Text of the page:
To be fair, let me put Hickman down on this review too because he's also the culprit of some bad choices in this issue. There is absolutely no drama in this story. Even if you read the entire Abnett and Lanning space opera (especially with War of Kings) you still wouldn't find much enjoyment out of this. We get a confusing mess of Black Bolt, somehow, returning to his people and also getting right into the War of the Four Cities. You'd also think that the return of a somewhat major character would be dedicated to a few pages of happiness with his people. We don't get any of that. Black Bolt quickly gets back on the throne and the characters pretend he never left in the first place. Again with no real drama or stakes so far with his return, I get the feeling that Black Bolt isn't really important to the story even though that can't be the case here. Also, whatever is integral to Ronan the Accuser didn't make much sense but hopefully Hickman will use it to some degree in the future.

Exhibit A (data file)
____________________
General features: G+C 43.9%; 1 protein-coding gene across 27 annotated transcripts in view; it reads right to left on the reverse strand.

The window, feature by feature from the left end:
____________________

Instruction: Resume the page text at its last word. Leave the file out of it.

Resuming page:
After this issue we have to hope that Marvel, DC, or any other comic company will never hire Greg Tocchini again. His pencils, once again, are just laughable and just plain unfinished in some cases. It's a shame because there are flashes of some decent layouts. The panel of Black Bolt fighting the tentacle monster, or his ship landing on the Moon should be impressive. But instead they are drawn very lazily and his inking actually 'smushes' the art to make it look more ugly. His character's are also a joke, with some looking like they are missing their skull or their eyeballs are completely missing. The drawing of the Evil Reed Richards towards the end is a joke.